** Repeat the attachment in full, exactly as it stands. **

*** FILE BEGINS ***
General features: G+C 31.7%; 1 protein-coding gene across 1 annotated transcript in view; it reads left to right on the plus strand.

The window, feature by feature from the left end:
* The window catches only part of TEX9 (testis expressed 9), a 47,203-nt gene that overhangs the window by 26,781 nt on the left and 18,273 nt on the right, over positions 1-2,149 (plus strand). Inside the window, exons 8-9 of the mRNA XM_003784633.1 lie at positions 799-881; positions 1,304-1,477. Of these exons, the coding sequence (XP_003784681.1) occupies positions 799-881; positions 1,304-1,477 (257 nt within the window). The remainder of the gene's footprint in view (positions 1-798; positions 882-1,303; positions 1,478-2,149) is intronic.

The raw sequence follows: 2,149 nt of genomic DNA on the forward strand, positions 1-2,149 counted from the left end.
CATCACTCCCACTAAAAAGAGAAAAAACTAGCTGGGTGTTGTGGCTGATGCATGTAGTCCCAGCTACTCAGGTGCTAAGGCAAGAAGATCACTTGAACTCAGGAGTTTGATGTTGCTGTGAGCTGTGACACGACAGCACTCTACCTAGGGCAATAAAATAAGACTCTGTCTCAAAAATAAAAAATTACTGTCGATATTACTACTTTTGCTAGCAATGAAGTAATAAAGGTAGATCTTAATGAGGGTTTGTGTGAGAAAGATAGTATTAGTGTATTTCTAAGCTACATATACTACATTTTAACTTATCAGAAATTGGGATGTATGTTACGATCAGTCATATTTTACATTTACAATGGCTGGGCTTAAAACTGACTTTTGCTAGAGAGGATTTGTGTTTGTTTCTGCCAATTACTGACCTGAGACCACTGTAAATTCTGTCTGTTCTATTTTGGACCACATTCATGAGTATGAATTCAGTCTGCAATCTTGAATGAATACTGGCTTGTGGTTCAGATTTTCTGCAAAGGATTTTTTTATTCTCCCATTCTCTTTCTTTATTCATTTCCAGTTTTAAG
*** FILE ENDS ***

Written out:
General features: G+C 31.7%; 1 protein-coding gene across 1 annotated transcript in view; it reads left to right on the plus strand.

The window, feature by feature from the left end:
* The window catches only part of TEX9 (testis expressed 9), a 47,203-nt gene that overhangs the window by 26,781 nt on the left and 18,273 nt on the right, over positions 1-2,149 (plus strand). Inside the window, exons 8-9 of the mRNA XM_003784633.1 lie at positions 799-881; positions 1,304-1,477. Of these exons, the coding sequence (XP_003784681.1) occupies positions 799-881; positions 1,304-1,477 (257 nt within the window). The remainder of the gene's footprint in view (positions 1-798; positions 882-1,303; positions 1,478-2,149) is intronic.

The raw sequence follows: 2,149 nt of genomic DNA on the forward strand, positions 1-2,149 counted from the left end.
CATCACTCCCACTAAAAAGAGAAAAAACTAGCTGGGTGTTGTGGCTGATGCATGTAGTCCCAGCTACTCAGGTGCTAAGGCAAGAAGATCACTTGAACTCAGGAGTTTGATGTTGCTGTGAGCTGTGACACGACAGCACTCTACCTAGGGCAATAAAATAAGACTCTGTCTCAAAAATAAAAAATTACTGTCGATATTACTACTTTTGCTAGCAATGAAGTAATAAAGGTAGATCTTAATGAGGGTTTGTGTGAGAAAGATAGTATTAGTGTATTTCTAAGCTACATATACTACATTTTAACTTATCAGAAATTGGGATGTATGTTACGATCAGTCATATTTTACATTTACAATGGCTGGGCTTAAAACTGACTTTTGCTAGAGAGGATTTGTGTTTGTTTCTGCCAATTACTGACCTGAGACCACTGTAAATTCTGTCTGTTCTATTTTGGACCACATTCATGAGTATGAATTCAGTCTGCAATCTTGAATGAATACTGGCTTGTGGTTCAGATTTTCTGCAAAGGATTTTTTTATTCTCCCATTCTCTTTCTTTATTCATTTCCAGTTTTAAG